Black History Clips
Free Black History Interviews
African-Americans have played an important role throughout America's history. The first blacks arrived during the 1600's. For the next two centuries, it is estimated that 645,000 slaves were bought and sold, before and after the founding of the United States. The number of Africans living in America grew to millions, many being held in slavery, particularly in the agrarian South.
By the end of the American Civil War, blacks were finally emancipated after centuries of servitude, to enjoy a brief period of freedom. It wasn't destined to last long, however. With doctrines and laws, such as the "Jim Crow laws" and the "Separate but equal" doctrine, Blacks had limited rights and little could be done to change it. African-Americans were, for the most part, unable to vote because of intimidation and the inability to pass the literacy test, rendering them unable to participate in politics. Segregation of schools, buses, libraries, other public places, as well as restaurants and stores, kept the races apart. It even extended to the military.
After the Civil War, black regiments were reorganized, and the soldiers earned the nickname "Buffalo Soldiers." These regiments saw much action in the Indian Wars, Spanish-American War, Philippine-American War, and the Mexican Expedition. During World War I, racial discrimination and segregation was still too prevalent to allow the Buffalo Soldiers to participate in the American Expeditionary Forces, although some regiments were able to fight in France. By the time World War II began, Buffalo Soldiers were allowed to join the war, but they were normally segregated from the whites. Despite these obstacles, they demonstrated great skill, as is evident in the famous Tuskegee Airmen.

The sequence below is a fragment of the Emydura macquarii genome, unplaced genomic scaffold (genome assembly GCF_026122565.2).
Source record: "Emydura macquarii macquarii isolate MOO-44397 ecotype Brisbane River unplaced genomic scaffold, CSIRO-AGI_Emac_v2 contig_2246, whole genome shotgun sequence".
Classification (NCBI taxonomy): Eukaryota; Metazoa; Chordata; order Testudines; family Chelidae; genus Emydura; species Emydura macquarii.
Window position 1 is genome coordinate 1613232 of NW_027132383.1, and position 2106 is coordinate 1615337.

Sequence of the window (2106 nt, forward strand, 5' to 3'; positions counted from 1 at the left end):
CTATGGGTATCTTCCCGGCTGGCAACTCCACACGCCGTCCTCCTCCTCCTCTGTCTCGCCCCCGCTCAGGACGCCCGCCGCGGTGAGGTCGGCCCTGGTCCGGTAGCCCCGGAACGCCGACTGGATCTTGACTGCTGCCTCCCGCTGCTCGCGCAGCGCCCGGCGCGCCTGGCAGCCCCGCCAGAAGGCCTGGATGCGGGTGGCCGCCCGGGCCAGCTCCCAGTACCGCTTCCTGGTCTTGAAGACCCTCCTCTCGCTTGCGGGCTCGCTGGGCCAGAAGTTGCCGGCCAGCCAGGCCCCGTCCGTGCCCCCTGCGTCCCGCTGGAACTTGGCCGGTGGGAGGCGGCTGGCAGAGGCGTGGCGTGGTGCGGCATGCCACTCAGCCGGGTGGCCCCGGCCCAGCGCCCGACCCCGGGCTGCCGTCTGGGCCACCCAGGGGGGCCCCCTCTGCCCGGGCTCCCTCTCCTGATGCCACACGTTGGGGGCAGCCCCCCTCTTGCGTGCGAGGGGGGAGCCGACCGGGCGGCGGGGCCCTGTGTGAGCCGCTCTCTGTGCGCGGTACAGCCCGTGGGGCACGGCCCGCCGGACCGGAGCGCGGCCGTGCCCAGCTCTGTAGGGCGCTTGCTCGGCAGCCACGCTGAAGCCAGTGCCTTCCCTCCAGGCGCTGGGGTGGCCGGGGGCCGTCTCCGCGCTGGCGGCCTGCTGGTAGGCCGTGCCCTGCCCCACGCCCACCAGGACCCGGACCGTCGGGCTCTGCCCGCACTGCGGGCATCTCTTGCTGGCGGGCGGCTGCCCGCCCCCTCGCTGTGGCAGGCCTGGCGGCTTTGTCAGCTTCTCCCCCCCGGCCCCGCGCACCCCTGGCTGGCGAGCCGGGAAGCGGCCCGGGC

In America, the situation did not improve. The Civil Rights Movement grew, as more and more African-Americans decided that they would fight for the rights to live a normal life. Boycotts, marches, peaceful protests, and sit-ins were only some of the tactics used by many activists including celebrated heroes like Dr. Martin Luther King, Jr., and Rosa Parks. Laws were slow to change, as were the people who did not approve. The controversy often became violent. But finally, the Civil Rights Act of 1964 banned discrimination and guaranteed the rights of all, regardless of race. With the restoration of rights, de-segregation followed, finally achieving equality for all citizens.
The Korean War saw some of the last segregated regiments, as the Buffalo Soldiers began to fight in integrated units. The last of the segregated divisions were finally disbanded near the end of the Korean War. At last, all Americans could fight united, regardless of race.
Historical Truth 101 hopes to preserve these inspiring stories for future generations. Upcoming plans include black family histories and war veteran interviews, which will be used to record their history and heritage. We invite you to come and learn more about these brave men and woman who appeared at this critical chapter of history. People who persevered and fought on, despite the obstacles and barriers they faced, for the rights of their people and defense of their nation.
Click below to access the free interview.